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Apple, AT&T Hit with Music Recognition Patent Suit

Several companies including Apple, AT&T, Napster and Gracenote have found themselves on the receiving end of a patent infringement lawsuit launched by Tune Hunter. The suit alleges that the named companies have all infringed on Tune Hunter patents that describe using an electronic device to listen to and then identify songs -- much like the Shazam application on the iPhone and other smartphones.

The Inquirer reported that the patent in question, titled Music Identification System, described "a method for marking the time and the name of the radio station in portable device such as a key holder, watch, cellular phone, beeper or the like which will allow the user to learn via internet or regular telephone the name of the song, artist and/or music company by matching the stored data with broadcast archive."

Tune Hunter claimed that the companies named in its lawsuit have been involved in violating its patent by either developing applications without first gaining permission to use the steps identified in the patent, or by helping to distribute the applications.

The company filed its suit in US District Court in Marshall, Texas, which is well known for favoring plaintiffs in patent infringement cases. Tune Hunter is asking the court to compel the companies it named to stop infringing on its patent, and also wants damages and compensation for legal expenses.


8 comments from the community.

You can post your own below.

Tim said:

I have to wonder if tune hunter has any code, or do they just have a patent.


Tiger said:

Tim, good point. Because if they have a patent for a technology they don’t actually use, promote, or license, how can that be considered defending and protecting?

Are patents just a Ponzi scheme?


nealg said:

From my limited googling of Tune Hunter, it doesn’t even appear that they have a web site. Hard to believe that a legitimate digital company wouldn’t have a website that could be found with a rudimentary google search.

Also from my limited understading of Shazam, I thought it uses a different song recognition algorithm than what has been described in the news as part of Tune Hunter’s patent.

I am not a lawyer but this would seem to be, from my limited understanding of the system, a way to try to extort money by just coming up with an idea and getting a patent for it and waiting to see if anyone with deep pockets makes a product that comes close to the original patent.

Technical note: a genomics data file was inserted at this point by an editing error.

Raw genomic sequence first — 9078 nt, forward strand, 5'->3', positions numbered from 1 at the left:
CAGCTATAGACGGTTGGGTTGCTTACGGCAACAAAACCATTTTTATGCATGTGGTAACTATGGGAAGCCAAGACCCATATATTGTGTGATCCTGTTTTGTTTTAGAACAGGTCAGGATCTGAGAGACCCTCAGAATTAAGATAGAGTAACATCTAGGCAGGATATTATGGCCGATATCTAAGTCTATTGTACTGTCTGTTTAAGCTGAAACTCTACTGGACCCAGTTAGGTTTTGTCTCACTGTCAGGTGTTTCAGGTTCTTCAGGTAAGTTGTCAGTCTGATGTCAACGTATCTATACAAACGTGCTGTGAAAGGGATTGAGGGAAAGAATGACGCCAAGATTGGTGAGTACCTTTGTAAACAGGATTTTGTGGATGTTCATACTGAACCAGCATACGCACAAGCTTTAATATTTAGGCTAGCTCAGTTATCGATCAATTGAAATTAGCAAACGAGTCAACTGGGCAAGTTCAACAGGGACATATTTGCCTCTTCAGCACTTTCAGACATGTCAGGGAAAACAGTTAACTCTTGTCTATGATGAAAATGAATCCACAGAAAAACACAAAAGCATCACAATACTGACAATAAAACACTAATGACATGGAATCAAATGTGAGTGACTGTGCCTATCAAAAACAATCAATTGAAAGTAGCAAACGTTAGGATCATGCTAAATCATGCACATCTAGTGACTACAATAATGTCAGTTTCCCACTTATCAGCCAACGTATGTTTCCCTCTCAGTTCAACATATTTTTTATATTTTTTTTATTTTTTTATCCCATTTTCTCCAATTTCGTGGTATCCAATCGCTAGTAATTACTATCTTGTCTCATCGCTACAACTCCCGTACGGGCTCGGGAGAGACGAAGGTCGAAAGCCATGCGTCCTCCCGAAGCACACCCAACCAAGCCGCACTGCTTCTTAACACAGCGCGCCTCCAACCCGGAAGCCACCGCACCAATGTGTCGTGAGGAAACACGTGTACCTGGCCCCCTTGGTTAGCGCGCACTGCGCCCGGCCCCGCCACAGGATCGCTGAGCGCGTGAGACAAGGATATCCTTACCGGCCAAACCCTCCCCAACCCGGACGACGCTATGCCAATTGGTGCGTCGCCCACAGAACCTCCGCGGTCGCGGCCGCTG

It would seem that the patent system has not been able to adjust to the digital world fast enough. It will probably take some new laws/court rulings to try to weave your way through all of this. With the way things are working now, it would seem like a wonderful way to stifle innovation, not protect intellectual property.



b9bot said:

Nealg I agree, the patent laws are more like laws for extortion and fake lawsuits. Patents should only be valid if the company holding it has a real product that is affected by the other company. The patent system needs an overhaul.
There also should be a one year period for a patent holder to react to another company that they feel is in violation of there patent. To many wait 10 years and then suddenly want an injunction and royalties after the fact.


dlstarr7 said:

I will apply for a patent for a method for the ability for a portable device such as a key holder, watch, cellular phone, beeper, laptop or the like which will allow the user to access any kind of information of any sort which they request or do not request.

I will be a billionaire soon! Haha!


geoduck said:

IANAL so I’m a bit unclear as to why Apple is included. They don’t make a product that does this. There is an App sold on the AppStore that does but it’s not an Apple product. Would Apple’s approval of this App make them liable? Would AT&T be because they sell the iPhone that could run this app? Was Shazam listed in the suit? It would make more sense. This is just a rather confusing suit.


azarkon said:

The interesting legal kerfluffle here is that the supreme court decided that you cannot patent computer code—it falls into the same category of mathematical formulae. That logic probably made more sense in the early days of computing than it does now, but it is orthodoxy that is unlikely to be changed.  Since all shazam does is make software, it is inherently immune from a patent-infringement case.  Since the iPhone is like a computer in that the purpose of the hardware is to run general-purpose software, I don’t think that there is truly any leg for Tune Hunter to stand on.  Additionally, in a recent patent case, the Supreme Court voided a patent where the only additional modification to the device (a piece of industrial equipment) was the addition of a computer to control timing.  In the past where gadgets were intimately linked software and hardware, patents didn’t have to look deeply at whether functionality was due to hardware (patentable) or software (not), however with the iPhone, this is no longer true and the computer software paradigm will have to be applied.  In short, I don’t think that the iPhone can violate anyone’s patent where the relevant functionality is added by a third party app.


furbies said:


How can the Patent System worldwide allow this situation to continue?

If someone wants to patent software logic, then they should have to write an app, and have it on the market, before any patents are issued. And even then, if another developer comes up with different logic/code then they too should be able to patent their code as well.

Then the market can decide which app does a better job.

Bottom line: No application code ? No Patent!


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